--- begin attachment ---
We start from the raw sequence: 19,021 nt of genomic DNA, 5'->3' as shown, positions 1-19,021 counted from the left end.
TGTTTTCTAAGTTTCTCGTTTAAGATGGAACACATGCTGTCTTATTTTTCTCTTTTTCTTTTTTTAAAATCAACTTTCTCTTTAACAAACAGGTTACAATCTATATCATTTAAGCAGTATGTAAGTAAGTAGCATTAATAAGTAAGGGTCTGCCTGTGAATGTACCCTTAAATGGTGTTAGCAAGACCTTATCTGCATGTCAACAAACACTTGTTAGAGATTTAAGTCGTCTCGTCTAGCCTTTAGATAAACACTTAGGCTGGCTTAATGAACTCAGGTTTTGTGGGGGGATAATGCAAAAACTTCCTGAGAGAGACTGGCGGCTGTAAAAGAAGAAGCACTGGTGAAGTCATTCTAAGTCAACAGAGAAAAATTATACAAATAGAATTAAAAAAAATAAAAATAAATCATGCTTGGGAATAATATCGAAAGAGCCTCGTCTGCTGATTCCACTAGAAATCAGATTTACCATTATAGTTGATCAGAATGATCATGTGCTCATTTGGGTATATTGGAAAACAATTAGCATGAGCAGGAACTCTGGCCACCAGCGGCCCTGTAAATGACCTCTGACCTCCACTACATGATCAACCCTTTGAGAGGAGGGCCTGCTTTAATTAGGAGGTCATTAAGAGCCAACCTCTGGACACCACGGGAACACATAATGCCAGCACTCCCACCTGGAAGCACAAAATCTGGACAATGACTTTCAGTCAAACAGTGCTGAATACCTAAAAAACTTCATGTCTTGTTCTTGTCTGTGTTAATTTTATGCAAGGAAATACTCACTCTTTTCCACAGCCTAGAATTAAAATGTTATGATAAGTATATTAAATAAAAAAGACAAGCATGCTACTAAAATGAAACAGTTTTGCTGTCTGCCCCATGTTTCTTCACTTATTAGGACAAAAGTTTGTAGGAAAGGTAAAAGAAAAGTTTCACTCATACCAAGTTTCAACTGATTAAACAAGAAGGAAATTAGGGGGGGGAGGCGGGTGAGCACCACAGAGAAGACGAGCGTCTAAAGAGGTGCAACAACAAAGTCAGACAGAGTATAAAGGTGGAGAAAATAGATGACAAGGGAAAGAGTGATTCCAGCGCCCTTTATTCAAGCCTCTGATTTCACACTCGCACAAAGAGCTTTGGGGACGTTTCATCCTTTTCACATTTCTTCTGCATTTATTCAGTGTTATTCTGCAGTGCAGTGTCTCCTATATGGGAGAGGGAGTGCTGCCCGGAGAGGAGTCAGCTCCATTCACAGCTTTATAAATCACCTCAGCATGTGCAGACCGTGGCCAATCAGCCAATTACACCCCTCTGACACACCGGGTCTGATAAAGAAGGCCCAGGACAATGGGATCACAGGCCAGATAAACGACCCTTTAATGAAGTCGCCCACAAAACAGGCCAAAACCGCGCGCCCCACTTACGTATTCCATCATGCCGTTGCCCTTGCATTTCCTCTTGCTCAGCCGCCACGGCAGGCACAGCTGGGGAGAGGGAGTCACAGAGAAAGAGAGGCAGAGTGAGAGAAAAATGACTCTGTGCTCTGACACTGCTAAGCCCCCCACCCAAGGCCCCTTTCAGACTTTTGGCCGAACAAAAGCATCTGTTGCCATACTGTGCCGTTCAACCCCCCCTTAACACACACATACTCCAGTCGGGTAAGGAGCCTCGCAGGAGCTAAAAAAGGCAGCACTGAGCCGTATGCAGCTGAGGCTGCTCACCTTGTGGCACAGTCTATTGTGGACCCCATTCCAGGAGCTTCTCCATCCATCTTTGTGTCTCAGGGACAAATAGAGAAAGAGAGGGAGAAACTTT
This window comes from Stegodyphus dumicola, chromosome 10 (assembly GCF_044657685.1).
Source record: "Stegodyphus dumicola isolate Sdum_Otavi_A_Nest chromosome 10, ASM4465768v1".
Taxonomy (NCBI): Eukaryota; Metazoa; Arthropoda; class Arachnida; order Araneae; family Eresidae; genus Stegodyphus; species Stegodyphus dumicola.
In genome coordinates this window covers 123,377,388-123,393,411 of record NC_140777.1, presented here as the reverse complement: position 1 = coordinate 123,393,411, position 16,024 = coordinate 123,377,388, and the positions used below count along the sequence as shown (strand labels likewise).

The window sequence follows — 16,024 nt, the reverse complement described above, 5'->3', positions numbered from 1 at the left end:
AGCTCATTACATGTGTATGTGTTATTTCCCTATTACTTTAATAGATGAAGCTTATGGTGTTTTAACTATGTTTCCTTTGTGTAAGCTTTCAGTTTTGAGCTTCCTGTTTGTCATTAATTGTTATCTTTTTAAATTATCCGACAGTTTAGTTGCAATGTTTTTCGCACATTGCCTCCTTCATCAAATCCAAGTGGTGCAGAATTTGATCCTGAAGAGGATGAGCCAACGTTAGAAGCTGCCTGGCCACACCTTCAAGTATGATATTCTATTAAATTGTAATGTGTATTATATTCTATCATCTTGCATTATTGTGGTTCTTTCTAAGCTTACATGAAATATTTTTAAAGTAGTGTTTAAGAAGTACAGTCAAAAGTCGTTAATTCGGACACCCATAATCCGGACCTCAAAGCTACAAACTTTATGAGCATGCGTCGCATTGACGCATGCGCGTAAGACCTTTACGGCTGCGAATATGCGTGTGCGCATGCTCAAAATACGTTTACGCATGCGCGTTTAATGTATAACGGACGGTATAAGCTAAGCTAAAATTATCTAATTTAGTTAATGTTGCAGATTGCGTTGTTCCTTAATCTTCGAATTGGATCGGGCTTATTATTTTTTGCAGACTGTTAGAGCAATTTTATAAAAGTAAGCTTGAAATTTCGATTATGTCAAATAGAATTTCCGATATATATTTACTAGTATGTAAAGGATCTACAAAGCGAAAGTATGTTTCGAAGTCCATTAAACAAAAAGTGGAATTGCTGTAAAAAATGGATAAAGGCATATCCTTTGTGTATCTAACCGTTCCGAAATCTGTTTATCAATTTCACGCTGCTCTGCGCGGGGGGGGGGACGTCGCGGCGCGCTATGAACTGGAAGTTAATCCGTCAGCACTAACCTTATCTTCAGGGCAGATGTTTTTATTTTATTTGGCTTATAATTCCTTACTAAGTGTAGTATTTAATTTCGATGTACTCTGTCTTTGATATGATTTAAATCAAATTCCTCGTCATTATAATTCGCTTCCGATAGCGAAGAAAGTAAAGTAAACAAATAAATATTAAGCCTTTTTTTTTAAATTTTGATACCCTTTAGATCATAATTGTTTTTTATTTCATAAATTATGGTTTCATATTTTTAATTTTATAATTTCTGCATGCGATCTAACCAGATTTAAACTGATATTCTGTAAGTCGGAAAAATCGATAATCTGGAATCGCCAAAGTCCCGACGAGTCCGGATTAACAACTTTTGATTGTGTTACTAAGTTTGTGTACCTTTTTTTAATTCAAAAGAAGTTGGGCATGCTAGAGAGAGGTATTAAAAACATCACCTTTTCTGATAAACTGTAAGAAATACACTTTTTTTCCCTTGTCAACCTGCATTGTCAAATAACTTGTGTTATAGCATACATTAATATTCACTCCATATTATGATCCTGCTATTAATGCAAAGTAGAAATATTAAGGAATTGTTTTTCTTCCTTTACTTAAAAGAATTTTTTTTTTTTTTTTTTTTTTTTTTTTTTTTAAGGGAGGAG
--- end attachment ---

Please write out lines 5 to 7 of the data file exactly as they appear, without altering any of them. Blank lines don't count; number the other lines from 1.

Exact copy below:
Taxonomy (NCBI): Eukaryota; Metazoa; Arthropoda; class Arachnida; order Araneae; family Eresidae; genus Stegodyphus; species Stegodyphus dumicola.
In genome coordinates this window covers 123,377,388-123,393,411 of record NC_140777.1, presented here as the reverse complement: position 1 = coordinate 123,393,411, position 16,024 = coordinate 123,377,388, and the positions used below count along the sequence as shown (strand labels likewise).

The window sequence follows — 16,024 nt, the reverse complement described above, 5'->3', positions numbered from 1 at the left end: